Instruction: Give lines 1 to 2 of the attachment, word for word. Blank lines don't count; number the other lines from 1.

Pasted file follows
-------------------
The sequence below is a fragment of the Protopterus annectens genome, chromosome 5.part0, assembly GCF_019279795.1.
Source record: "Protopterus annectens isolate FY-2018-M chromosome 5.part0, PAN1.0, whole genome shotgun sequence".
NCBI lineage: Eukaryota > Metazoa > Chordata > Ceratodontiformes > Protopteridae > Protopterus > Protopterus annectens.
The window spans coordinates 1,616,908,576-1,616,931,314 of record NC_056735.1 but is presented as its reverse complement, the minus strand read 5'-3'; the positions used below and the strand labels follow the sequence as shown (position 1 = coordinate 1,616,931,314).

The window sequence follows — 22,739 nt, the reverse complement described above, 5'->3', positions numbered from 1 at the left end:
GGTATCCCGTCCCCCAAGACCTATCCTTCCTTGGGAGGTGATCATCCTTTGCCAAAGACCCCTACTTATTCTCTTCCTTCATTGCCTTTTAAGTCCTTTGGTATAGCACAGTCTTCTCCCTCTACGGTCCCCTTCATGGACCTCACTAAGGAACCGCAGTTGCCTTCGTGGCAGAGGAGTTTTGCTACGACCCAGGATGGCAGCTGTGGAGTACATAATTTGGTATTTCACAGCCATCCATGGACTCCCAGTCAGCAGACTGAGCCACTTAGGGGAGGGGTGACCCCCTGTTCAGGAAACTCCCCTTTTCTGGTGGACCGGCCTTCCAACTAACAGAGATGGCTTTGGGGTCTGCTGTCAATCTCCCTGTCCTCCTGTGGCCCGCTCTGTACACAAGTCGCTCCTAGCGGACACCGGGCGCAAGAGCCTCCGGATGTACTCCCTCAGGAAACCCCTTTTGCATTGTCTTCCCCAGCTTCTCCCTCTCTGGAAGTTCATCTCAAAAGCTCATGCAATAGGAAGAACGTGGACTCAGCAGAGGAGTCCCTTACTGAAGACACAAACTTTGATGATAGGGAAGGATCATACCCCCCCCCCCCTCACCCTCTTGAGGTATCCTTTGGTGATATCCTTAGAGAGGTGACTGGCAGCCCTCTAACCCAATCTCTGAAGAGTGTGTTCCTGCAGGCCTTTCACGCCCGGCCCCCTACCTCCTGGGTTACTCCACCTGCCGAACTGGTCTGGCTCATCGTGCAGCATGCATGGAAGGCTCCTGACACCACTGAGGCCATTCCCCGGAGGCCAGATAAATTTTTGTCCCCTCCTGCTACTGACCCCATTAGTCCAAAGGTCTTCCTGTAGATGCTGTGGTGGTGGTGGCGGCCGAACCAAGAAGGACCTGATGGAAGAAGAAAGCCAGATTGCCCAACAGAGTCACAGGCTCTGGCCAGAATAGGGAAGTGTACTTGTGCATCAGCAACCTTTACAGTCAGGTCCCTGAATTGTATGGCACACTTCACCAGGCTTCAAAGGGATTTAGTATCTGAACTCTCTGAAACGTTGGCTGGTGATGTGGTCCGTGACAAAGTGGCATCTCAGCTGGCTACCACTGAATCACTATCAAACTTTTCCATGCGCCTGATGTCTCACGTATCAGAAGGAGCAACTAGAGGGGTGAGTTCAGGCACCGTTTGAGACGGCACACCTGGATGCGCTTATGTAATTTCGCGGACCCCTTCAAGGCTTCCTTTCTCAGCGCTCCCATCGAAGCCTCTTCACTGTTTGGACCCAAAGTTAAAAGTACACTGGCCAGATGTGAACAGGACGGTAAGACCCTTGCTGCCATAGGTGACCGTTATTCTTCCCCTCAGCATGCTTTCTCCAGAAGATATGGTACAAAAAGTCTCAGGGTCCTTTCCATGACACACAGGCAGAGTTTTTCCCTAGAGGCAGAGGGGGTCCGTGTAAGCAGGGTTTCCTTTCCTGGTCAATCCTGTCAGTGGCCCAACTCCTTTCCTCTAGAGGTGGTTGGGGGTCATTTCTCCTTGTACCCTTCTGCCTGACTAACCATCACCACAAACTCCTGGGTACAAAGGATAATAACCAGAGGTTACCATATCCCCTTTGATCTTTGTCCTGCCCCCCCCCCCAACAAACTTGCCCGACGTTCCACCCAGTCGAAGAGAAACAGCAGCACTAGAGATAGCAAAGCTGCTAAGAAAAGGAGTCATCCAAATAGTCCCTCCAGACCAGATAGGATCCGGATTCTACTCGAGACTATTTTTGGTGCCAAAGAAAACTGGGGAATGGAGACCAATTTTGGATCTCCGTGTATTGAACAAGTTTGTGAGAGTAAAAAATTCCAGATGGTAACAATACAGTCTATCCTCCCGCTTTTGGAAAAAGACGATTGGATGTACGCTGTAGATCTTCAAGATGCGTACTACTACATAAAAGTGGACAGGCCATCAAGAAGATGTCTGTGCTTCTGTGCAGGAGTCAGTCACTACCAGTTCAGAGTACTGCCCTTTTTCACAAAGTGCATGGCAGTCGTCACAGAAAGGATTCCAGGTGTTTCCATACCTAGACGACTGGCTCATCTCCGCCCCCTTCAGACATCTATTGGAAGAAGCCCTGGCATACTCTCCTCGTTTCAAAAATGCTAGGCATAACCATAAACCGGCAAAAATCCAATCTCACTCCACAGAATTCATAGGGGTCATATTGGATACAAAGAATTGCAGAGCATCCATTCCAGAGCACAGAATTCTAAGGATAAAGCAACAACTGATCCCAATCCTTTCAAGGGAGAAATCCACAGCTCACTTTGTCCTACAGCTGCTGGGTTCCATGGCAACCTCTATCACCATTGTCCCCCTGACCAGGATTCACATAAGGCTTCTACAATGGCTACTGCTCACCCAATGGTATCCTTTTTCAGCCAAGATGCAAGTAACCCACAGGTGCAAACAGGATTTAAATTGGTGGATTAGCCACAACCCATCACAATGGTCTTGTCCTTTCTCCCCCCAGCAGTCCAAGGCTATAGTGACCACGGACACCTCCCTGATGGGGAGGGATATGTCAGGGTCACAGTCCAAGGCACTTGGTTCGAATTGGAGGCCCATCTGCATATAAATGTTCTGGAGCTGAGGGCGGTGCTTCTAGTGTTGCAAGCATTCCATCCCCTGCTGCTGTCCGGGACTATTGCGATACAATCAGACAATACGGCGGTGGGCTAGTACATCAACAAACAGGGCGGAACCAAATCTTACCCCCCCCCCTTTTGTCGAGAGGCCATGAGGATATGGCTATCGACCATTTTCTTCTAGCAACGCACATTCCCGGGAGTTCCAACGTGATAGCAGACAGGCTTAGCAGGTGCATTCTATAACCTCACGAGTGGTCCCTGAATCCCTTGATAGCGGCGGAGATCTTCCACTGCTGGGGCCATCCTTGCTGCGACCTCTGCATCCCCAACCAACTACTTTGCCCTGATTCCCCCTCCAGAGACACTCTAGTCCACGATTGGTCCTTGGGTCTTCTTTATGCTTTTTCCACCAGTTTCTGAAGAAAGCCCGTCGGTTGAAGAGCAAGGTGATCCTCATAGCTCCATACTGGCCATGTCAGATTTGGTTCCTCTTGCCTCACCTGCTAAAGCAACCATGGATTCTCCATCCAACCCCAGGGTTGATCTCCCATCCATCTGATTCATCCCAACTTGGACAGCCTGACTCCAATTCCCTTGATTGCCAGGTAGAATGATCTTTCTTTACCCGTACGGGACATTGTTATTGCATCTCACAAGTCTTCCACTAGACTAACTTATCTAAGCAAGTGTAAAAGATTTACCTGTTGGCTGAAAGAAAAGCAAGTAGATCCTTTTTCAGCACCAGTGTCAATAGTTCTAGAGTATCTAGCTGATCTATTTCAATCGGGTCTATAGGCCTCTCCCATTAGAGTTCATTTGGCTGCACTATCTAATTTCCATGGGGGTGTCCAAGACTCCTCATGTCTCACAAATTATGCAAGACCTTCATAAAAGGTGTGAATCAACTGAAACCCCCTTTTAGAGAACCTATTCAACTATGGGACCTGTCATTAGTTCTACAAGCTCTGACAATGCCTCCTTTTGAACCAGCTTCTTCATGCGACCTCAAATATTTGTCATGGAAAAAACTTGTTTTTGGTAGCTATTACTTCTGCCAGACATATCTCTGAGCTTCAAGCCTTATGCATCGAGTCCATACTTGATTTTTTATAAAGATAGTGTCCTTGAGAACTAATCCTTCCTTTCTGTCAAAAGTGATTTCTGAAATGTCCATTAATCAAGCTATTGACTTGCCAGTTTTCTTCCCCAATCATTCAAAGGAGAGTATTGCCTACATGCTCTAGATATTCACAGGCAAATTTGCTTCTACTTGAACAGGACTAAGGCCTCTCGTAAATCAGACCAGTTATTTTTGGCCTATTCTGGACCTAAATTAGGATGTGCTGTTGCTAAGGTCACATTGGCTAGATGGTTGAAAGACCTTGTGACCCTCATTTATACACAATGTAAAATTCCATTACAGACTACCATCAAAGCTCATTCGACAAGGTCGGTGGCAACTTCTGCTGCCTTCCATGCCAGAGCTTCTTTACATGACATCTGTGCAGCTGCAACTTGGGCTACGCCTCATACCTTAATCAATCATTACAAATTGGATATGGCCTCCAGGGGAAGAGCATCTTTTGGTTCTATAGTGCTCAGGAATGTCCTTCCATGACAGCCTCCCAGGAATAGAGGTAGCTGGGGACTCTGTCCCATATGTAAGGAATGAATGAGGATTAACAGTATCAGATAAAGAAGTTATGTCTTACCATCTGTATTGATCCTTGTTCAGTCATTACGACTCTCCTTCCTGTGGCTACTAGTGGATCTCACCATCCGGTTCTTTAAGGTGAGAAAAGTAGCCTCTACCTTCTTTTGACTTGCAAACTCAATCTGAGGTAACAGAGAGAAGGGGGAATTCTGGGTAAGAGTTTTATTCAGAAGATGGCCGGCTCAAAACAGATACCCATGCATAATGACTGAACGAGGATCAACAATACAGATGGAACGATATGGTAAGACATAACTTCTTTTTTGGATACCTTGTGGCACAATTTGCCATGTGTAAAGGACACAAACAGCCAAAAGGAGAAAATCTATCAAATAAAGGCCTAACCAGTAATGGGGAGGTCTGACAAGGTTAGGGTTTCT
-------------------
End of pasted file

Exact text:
The sequence below is a fragment of the Protopterus annectens genome, chromosome 5.part0, assembly GCF_019279795.1.
Source record: "Protopterus annectens isolate FY-2018-M chromosome 5.part0, PAN1.0, whole genome shotgun sequence".